3. Relying on your passion to make a living may lead to losing that passion. If you do anything full-time, it can get old after a while. Especially relying on a passion that might not pay well. You’re going to have to do whatever that passion is, A LOT, and it might not bear the fruits you have expected it to. Do I love ice cream? Hell yes. But would I still love it as much as I do if I ate a pint of Ben and Jerry’s every night? I don’t think so. Moderation is key. I believe we enjoy many things in life because we aren’t privy to them 24/7. Your brain becomes unphased by the constant interaction with that food or passion, and it might lose its luster. I love reading and blogging about financial independence, but if I had to consult with others for 40 or 50 hours a week on their financial lives, and then at night blog and research the topic, maybe I would run out of steam and get bored with financial independence – nah.. I don’t think I would either.
  4. You might not be good at it. Just because I loved playing the guitar when I was 18, does NOT mean I was good at it. Like I mentioned above, Kevin Kelly loves singing but doesn’t really think he would get paid to do it. Coming to terms with this early is important, before you quit it all to follow that passion, when in reality you stink at it and no one has told you yet (or you ignore them). I was not fooling myself at all with the guitar, I knew I’d never be the next Eddie Van Halen.
  5. I just don’t actual know what my passion is! In all honesty, if my passion changes – do I really know what my passion is? Or even have one? Maybe these are just things I enjoy. The dictionary definition of passion is “an intense desire or enthusiasm for something.” Maybe I just haven’t found my passion yet, or maybe I don’t have one. But I know the things I enjoy, and I’m more than happy to use my free time to explore those things.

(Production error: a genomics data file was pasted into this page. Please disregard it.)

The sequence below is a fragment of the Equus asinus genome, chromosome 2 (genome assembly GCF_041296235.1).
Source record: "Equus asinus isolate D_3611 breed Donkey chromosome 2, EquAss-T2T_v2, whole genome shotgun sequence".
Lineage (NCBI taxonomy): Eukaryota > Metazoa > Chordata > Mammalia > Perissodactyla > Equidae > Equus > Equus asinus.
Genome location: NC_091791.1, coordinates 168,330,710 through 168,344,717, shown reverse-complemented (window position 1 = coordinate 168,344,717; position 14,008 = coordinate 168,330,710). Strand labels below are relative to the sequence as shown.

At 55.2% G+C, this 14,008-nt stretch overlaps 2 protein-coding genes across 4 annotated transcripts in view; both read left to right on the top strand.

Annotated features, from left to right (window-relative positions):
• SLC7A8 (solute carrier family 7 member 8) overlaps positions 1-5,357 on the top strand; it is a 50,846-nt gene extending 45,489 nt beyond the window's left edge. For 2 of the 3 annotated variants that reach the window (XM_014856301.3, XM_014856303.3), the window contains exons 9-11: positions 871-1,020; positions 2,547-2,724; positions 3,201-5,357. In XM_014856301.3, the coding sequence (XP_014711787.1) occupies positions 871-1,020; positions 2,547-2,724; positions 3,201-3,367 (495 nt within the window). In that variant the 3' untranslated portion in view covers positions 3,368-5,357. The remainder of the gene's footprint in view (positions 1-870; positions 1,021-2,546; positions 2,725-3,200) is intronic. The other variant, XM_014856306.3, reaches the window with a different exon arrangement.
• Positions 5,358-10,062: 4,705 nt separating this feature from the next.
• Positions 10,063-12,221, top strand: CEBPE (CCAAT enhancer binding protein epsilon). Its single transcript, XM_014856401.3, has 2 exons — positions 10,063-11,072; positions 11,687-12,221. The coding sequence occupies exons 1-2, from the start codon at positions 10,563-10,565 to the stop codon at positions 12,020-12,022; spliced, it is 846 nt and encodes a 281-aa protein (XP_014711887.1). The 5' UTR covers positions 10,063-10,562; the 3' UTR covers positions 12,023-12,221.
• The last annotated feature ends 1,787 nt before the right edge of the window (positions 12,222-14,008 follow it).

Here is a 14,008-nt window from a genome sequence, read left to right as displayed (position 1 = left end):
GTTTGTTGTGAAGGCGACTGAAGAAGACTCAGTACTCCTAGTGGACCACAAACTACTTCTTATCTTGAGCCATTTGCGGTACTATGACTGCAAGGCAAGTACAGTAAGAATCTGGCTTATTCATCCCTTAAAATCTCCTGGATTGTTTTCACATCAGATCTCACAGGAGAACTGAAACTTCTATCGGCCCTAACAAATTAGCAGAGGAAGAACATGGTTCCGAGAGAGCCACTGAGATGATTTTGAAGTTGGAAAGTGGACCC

Now I’m not saying this is the right path for everyone. I don’t doubt that some people have a deep fire burning inside them for something, and are willing to exert all their effort and give all their time for that one thing. But personally for me, I think I’ve made the right decision to apply my time to something I’m good at, and explore my “passions” in my free time.

Are you able to follow your passion full-time? Would you advise someone to follow their passion, or do something they’re good at which pays the bills and follow their passion in their free time?

Moved to Manhattan to Make More, Save More, and Speed Up FI

Everyone’s path to financial independence is different. One of the big differences is where people choose to live while on their journey. I have seen blog comments and articles about how it is impossible to save any money while living in Manhattan, or how much harder it is to reach financial independence in a big city with the associated high cost of living. So instead of just telling people that it has benefited me financially and sped up my path to financial independence, I figured I’d be more transparent about how it has helped me specifically. There are always pros and cons to any situation, but it seems that the pros have been making their presence known more than the cons since I made the move to Manhattan.